Occasional posts regarding horses available for adoption through IRS-registered horse rescue or placement programs are permitted in the appropriate forums, but these threads may be limited at the discretion of the moderators. Individuals may not advertise or make announcements for horses in need of rescue, placement or adoption unless the horse is available through a recognized rescue or placement agency or government-run entity or the thread fits the criteria for and is located in the Giveaways forum.

5. Do not post copyrighted photographs unless you have purchased that photo and have permission to do so.

6. Respect other members.
As members are often passionate about their beliefs and intentions can easily be misinterpreted in this type of environment, try to explore or resolve the inevitable disagreements that arise in the course of threads calmly and rationally.

If you see a post that you feel violates the rules of the board, please click the “alert” button (exclamation point inside of a triangle) in the bottom left corner of the post, which will alert ONLY the moderators to the post in question. They will then take whatever action, or no action, as deemed appropriate for the situation at their discretion. Do not air grievances regarding other posters or the moderators in the discussion forums.

Please be advised that adding another user to your “Ignore” list via your User Control Panel can be a useful tactic, which blocks posts and private messages by members whose commentary you’d rather avoid reading.

7. We have the right to reproduce statements made in the forums.
The Chronicle of the Horse may copy, quote, link to or otherwise reproduce posts, or portions of posts, in print or online for advertising or editorial purposes, if attributed to their original authors, and by posting in this forum, you hereby grant to The Chronicle of the Horse a perpetual, non-exclusive license under copyright and other rights, to do so.

8. We reserve the right to enforce and amend the rules.
The moderators may delete, edit, move or close any post or thread at any time, or refrain from doing any of the foregoing, in their discretion, and may suspend or revoke a user’s membership privileges at any time to maintain adherence to the rules and the general spirit of the forum. These rules may be amended at any time to address the current needs of the board.

Please see our full Terms of Service and Privacy Policy for more information.

Thanks for being a part of the COTH forums!

(Revised 1/26/16)
See more
See less

How much trust do you put into your horse's decisions

  • Filter
  • Time
  • Show
Clear All
new posts

  • #21
    For the most part, I pick speed and direction and let my Arab figure out where exactly to put his feet. At this point. The first baby year/training rides? Absolutely forget it. He got told EXACTLY where to put his feet.

    Now he's realized things like collecting to go up and down hills works way better than being all strung out and flailing around. He does often choose to jump muddy spots rather than go through them, especially if we are trotting or cantering. At 8, he's finally got that mountain goat sure footedness a trail horse needs to have. He's also got the trail miles and experience to back up strongly not wanting to go down a trail.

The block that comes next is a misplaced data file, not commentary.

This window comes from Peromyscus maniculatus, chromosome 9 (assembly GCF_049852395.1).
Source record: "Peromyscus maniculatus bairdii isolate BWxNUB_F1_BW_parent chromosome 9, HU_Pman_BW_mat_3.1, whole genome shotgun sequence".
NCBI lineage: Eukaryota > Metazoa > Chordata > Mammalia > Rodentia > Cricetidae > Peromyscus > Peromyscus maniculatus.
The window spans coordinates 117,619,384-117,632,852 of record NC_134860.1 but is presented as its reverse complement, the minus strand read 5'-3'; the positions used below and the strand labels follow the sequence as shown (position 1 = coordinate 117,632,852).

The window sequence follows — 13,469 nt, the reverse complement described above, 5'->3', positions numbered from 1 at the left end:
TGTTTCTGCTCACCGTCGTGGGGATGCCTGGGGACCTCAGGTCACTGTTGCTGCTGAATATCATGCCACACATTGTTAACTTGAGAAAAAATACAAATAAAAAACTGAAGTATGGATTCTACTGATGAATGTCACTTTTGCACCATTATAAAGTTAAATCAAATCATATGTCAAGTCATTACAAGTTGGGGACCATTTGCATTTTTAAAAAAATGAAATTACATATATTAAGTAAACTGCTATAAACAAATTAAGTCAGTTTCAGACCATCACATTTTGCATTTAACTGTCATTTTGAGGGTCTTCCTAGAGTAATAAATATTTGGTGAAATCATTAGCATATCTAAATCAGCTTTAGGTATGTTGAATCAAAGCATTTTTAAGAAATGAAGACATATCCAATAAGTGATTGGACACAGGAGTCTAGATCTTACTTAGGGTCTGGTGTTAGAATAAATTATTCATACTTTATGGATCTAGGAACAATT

He does occasionally balk at scarier things, but will sigh and go over/through/around/past them when asked. His balk there is a much different balk than when he thinks something is wrong up ahead. I do, for the most part, listen to him and take into account his opinion when that happens because it isn't terribly often and he's usually been right.


    • #22
      For my trail and endurance horses when I start to ride them I tell them / guide them to where they should go on the trail and how the trail should be handled. Then over time they learn to make good decisions on trail footing. But I am always there to have the final say, I do not just toss away the reins and let them pick their way. I see things they may not know what will happen if they put their foot there, or go too fast over certain terrains. Finally after x miles the horse learns its footing, good choices, and I do have to say I will trust what their feet say. But that takes time and training.

      Like for mud, only they know if there is a bottomless bog there. Depends on the horse depends the trail conditions.

      I do think some horses and breeds are just naturals when it comes to trail footings. I have had very good luck with the arabs I have ridden/trained. My Rocky Mt mare when I first started her on trails, was a total natural. She progressed very quickly. It was like she had been on trails her whole life.

      I do try to keep my horses in the most natural pasture possible. I do work with them on trail obstacles I have made in my pasture. Never know what will come up on a trail, I like my horses to be adaptable and trusting of me when such an event comes up.


      • #23
        I have been lucky enough to choose horses who have great judgment and are very willing. I have friends who have to micromanage their horses, and I don't want to put forth that much effort. I love having two brains working at all times anyway.


        • #24
          50/50. My mare usually has a good reason for going where she wants. I control direction while she picks where to put her feet. If she needs to trot or canter then I let her do so within reason. She's an Arab/Mustang cross and has a good head on her shoulders.